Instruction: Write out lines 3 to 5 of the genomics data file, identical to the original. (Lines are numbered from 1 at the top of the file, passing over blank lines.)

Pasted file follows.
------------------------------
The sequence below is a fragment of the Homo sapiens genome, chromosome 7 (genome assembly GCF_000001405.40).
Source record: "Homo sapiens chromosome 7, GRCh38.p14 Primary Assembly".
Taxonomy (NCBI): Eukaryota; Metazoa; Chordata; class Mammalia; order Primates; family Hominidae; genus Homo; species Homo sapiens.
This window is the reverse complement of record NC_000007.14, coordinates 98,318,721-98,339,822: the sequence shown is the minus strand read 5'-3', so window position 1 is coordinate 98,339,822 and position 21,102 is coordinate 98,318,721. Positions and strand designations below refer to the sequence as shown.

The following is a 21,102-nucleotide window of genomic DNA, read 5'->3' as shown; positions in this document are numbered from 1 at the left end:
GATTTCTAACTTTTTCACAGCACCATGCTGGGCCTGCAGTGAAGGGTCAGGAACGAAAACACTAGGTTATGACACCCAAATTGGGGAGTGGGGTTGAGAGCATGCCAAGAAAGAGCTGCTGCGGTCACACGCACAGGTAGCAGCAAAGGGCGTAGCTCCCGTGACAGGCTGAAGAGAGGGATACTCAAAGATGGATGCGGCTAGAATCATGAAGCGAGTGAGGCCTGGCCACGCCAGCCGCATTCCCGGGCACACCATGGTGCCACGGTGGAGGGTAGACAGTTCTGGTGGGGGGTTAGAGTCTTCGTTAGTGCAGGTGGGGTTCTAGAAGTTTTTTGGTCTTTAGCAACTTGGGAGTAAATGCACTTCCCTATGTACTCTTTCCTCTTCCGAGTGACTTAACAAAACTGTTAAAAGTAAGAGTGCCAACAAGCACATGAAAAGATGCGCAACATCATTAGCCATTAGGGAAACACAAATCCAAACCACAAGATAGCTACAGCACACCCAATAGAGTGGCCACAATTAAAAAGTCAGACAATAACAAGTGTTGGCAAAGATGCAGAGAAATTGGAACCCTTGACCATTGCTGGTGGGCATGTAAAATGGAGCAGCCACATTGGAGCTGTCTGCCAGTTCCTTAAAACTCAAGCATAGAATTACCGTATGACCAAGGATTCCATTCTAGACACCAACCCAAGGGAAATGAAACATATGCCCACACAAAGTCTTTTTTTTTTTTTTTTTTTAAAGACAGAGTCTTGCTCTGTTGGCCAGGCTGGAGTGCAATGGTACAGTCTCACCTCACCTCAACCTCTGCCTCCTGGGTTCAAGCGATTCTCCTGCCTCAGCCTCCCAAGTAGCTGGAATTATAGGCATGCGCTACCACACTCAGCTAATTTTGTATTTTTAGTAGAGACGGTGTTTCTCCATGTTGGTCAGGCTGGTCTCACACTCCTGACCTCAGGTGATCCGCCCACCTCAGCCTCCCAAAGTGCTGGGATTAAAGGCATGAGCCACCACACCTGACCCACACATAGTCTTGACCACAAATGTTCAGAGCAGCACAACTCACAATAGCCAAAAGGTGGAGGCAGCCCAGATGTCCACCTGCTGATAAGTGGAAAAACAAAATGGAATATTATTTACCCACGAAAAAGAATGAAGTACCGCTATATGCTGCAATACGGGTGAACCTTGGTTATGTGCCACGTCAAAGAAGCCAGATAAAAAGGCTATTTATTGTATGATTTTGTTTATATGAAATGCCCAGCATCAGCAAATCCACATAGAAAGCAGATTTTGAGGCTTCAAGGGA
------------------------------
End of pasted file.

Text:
Taxonomy (NCBI): Eukaryota; Metazoa; Chordata; class Mammalia; order Primates; family Hominidae; genus Homo; species Homo sapiens.
This window is the reverse complement of record NC_000007.14, coordinates 98,318,721-98,339,822: the sequence shown is the minus strand read 5'-3', so window position 1 is coordinate 98,339,822 and position 21,102 is coordinate 98,318,721. Positions and strand designations below refer to the sequence as shown.

The following is a 21,102-nucleotide window of genomic DNA, read 5'->3' as shown; positions in this document are numbered from 1 at the left end: